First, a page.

TIDWELL: First and foremost, I think he wants America to be respected as a world power. Right now we are not respected at all. You know, when Obama said that, you know, when Syria uses chemical weapons against their people, that is the red line; and when they cross it, we will do X, Y, Z.
We didn't do a damn thing. Pardon my language. But we know that we're not No. 1 in the world, and we know that we're not the best. And we want to be the best. And the fact that Trump wants that, too, is just phenomenal.
FRANKOWSKI: For Nick Frankowski, Trump's slogan evokes a time after 9/11. That was one of his earliest memories, he says.
FRANKOWSKI: I remember when it happened. They shut down my preschool, and my mom came and picked me up. She had to pull over to the side of the road because she was crying. And then after that, I remember at least for a little while, everyone felt good about being American and proud about being American. We knew who we were.
SIEGEL: We were for freedom and democracy, as he recalls. Now he says the country is in an identity crisis. I asked Nick about what it's like being a Republican on this college campus. They are a distinct minority. And he claims they're a minority that is sometimes disrespected. He described one incident last spring.
FRANKOWSKI: Someone on the oval in the middle of our campus wrote Trump 2016, and a huge protest came just because of this chalk. And we were like, well, he's one of our candidates. Like, we think people are allowed to like him, you know? This is a college campus. And we got a lot of, F your beliefs; you're not allowed to say that here; that's hate speech. It was just amazing seeing the anger and hostility that that produced.
SIEGEL: More recently, the Trump campaign was stung by the scandalous "Access Hollywood" video. Amanda Tidwell's reaction...
TIDWELL: At first I was like, oh, my goodness (laughter), like, this guy - he has a language on him, you know? I was taken aback, but I wasn't one of those people that was like, oh, I'm pulling my support for Trump.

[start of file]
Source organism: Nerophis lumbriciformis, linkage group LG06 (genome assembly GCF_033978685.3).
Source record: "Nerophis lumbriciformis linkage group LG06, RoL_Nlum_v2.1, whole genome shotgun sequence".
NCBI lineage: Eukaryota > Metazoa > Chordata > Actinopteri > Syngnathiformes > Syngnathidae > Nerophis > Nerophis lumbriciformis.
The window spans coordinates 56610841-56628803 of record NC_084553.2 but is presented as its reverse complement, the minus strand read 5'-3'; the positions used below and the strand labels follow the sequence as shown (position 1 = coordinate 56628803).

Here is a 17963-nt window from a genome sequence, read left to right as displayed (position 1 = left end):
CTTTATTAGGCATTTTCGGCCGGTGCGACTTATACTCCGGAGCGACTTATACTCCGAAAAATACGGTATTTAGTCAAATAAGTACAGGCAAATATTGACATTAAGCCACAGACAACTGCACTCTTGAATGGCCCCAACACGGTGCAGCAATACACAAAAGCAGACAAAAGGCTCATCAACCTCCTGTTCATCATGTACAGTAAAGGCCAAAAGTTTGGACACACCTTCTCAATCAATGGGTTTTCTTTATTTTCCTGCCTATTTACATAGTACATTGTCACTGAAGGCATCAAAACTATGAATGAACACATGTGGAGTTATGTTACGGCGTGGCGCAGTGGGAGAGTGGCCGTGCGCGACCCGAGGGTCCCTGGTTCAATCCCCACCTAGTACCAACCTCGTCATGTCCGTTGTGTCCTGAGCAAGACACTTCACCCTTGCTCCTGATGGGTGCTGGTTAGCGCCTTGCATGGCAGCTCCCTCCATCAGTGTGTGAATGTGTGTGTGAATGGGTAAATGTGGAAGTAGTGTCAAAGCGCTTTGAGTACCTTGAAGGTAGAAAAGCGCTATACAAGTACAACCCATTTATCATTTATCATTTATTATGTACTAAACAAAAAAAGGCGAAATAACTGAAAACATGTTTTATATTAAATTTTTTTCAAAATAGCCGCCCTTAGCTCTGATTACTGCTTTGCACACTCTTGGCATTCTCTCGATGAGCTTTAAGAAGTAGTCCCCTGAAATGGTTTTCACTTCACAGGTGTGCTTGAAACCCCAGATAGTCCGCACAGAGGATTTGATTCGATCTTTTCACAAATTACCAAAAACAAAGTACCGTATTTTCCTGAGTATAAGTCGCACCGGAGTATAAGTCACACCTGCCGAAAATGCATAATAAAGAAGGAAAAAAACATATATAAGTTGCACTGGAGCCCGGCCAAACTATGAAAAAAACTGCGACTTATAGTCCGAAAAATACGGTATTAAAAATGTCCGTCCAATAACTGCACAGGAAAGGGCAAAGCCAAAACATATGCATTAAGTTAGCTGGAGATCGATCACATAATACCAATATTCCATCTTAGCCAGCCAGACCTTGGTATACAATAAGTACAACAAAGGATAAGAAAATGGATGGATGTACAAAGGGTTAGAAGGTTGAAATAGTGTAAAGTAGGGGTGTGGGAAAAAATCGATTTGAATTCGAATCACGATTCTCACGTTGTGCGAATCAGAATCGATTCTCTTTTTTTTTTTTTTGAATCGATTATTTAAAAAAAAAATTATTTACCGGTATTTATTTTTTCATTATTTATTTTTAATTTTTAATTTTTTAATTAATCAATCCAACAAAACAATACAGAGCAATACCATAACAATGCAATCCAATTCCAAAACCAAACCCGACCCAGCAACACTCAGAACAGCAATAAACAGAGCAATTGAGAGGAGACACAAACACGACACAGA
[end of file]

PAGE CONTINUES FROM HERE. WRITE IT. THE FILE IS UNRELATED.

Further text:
SIEGEL: But you accept his explanation that actually he was describing things that he has not done.
TIDWELL: I don't think he - he said he didn't, so I - why wouldn't I believe him? And he apologized for saying those things, so I absolutely, a hundred percent, you know - I'm Christian. I believe in grace. And so I forgave him.
FRANKOWSKI: I do think character is an important part for a president. Even looking back on presidents that I am not particularly fond of, even our current president, President Obama, regardless of our policy differences, I have no doubt that he's a good man, you know?
I do have serious questions about whether Hillary Clinton is a good person. I do have serious questions sometimes about whether Donald Trump is a good person. It's very frustrating to see the two major candidates display very questionable behavior to say the least.
SIEGEL: Ohio State University undergraduates Nick Frankowski of the College Republicans and Amanda Tidwell of Students for Trump. The next event for the College Republicans, by the way, is a tailgate party Saturday with Ohio Senator Rob Portman. It's before the Ohio State-Nebraska game. Nick Frankowski is un-ambivalently positive about Portman, and Buckeyes football is a cause that cuts across all lines here in Columbus.
CORNISH: That's our colleague Robert Siegel this week reporting from the swing state of Ohio. Transcript provided by NPR, Copyright NPR.